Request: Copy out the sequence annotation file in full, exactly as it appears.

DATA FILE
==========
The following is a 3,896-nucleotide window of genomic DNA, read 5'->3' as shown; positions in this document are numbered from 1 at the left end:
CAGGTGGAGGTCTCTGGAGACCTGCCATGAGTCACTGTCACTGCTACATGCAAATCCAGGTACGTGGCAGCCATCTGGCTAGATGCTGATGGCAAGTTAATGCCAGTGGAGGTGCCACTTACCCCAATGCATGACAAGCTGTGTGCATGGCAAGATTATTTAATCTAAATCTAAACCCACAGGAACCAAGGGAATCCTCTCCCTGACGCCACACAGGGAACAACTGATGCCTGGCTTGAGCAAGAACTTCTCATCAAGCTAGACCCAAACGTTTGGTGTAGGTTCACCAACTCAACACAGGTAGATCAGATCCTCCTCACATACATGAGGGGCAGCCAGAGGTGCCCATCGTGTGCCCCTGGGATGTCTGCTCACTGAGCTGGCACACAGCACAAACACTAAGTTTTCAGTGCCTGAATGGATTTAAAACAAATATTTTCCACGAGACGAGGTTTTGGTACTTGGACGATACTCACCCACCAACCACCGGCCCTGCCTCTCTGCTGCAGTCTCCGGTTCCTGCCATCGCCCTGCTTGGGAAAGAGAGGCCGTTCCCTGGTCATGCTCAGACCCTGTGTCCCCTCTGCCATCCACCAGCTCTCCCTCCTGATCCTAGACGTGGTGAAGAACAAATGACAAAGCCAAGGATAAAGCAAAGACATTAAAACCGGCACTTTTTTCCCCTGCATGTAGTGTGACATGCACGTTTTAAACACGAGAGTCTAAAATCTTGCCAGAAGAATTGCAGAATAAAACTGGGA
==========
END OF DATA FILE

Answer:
The following is a 3,896-nucleotide window of genomic DNA, read 5'->3' as shown; positions in this document are numbered from 1 at the left end:
CAGGTGGAGGTCTCTGGAGACCTGCCATGAGTCACTGTCACTGCTACATGCAAATCCAGGTACGTGGCAGCCATCTGGCTAGATGCTGATGGCAAGTTAATGCCAGTGGAGGTGCCACTTACCCCAATGCATGACAAGCTGTGTGCATGGCAAGATTATTTAATCTAAATCTAAACCCACAGGAACCAAGGGAATCCTCTCCCTGACGCCACACAGGGAACAACTGATGCCTGGCTTGAGCAAGAACTTCTCATCAAGCTAGACCCAAACGTTTGGTGTAGGTTCACCAACTCAACACAGGTAGATCAGATCCTCCTCACATACATGAGGGGCAGCCAGAGGTGCCCATCGTGTGCCCCTGGGATGTCTGCTCACTGAGCTGGCACACAGCACAAACACTAAGTTTTCAGTGCCTGAATGGATTTAAAACAAATATTTTCCACGAGACGAGGTTTTGGTACTTGGACGATACTCACCCACCAACCACCGGCCCTGCCTCTCTGCTGCAGTCTCCGGTTCCTGCCATCGCCCTGCTTGGGAAAGAGAGGCCGTTCCCTGGTCATGCTCAGACCCTGTGTCCCCTCTGCCATCCACCAGCTCTCCCTCCTGATCCTAGACGTGGTGAAGAACAAATGACAAAGCCAAGGATAAAGCAAAGACATTAAAACCGGCACTTTTTTCCCCTGCATGTAGTGTGACATGCACGTTTTAAACACGAGAGTCTAAAATCTTGCCAGAAGAATTGCAGAATAAAACTGGGA